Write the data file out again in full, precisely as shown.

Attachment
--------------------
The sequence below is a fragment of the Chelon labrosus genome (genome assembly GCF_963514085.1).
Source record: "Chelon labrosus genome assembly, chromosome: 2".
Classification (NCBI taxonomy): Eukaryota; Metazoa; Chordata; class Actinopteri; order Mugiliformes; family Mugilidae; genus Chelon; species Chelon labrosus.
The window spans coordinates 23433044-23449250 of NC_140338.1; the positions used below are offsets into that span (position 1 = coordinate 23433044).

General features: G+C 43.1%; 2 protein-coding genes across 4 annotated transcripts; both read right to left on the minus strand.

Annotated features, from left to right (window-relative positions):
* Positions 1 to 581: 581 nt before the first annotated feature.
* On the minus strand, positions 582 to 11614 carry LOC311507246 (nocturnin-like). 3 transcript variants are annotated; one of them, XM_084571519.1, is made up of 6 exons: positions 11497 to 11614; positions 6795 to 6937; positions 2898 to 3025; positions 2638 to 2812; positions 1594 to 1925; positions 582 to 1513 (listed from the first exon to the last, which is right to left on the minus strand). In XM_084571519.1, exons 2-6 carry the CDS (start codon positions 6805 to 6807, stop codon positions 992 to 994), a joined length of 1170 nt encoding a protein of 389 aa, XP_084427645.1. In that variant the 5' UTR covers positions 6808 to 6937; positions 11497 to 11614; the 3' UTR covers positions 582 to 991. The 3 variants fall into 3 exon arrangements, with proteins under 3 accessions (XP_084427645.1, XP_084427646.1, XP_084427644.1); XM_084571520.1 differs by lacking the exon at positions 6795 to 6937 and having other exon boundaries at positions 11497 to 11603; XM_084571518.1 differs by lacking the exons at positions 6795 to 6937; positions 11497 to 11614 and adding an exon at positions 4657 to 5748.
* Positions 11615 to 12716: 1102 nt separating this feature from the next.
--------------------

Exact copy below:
The sequence below is a fragment of the Chelon labrosus genome (genome assembly GCF_963514085.1).
Source record: "Chelon labrosus genome assembly, chromosome: 2".
Classification (NCBI taxonomy): Eukaryota; Metazoa; Chordata; class Actinopteri; order Mugiliformes; family Mugilidae; genus Chelon; species Chelon labrosus.
The window spans coordinates 23433044-23449250 of NC_140338.1; the positions used below are offsets into that span (position 1 = coordinate 23433044).

General features: G+C 43.1%; 2 protein-coding genes across 4 annotated transcripts; both read right to left on the minus strand.

Annotated features, from left to right (window-relative positions):
* Positions 1 to 581: 581 nt before the first annotated feature.
* On the minus strand, positions 582 to 11614 carry LOC311507246 (nocturnin-like). 3 transcript variants are annotated; one of them, XM_084571519.1, is made up of 6 exons: positions 11497 to 11614; positions 6795 to 6937; positions 2898 to 3025; positions 2638 to 2812; positions 1594 to 1925; positions 582 to 1513 (listed from the first exon to the last, which is right to left on the minus strand). In XM_084571519.1, exons 2-6 carry the CDS (start codon positions 6805 to 6807, stop codon positions 992 to 994), a joined length of 1170 nt encoding a protein of 389 aa, XP_084427645.1. In that variant the 5' UTR covers positions 6808 to 6937; positions 11497 to 11614; the 3' UTR covers positions 582 to 991. The 3 variants fall into 3 exon arrangements, with proteins under 3 accessions (XP_084427645.1, XP_084427646.1, XP_084427644.1); XM_084571520.1 differs by lacking the exon at positions 6795 to 6937 and having other exon boundaries at positions 11497 to 11603; XM_084571518.1 differs by lacking the exons at positions 6795 to 6937; positions 11497 to 11614 and adding an exon at positions 4657 to 5748.
* Positions 11615 to 12716: 1102 nt separating this feature from the next.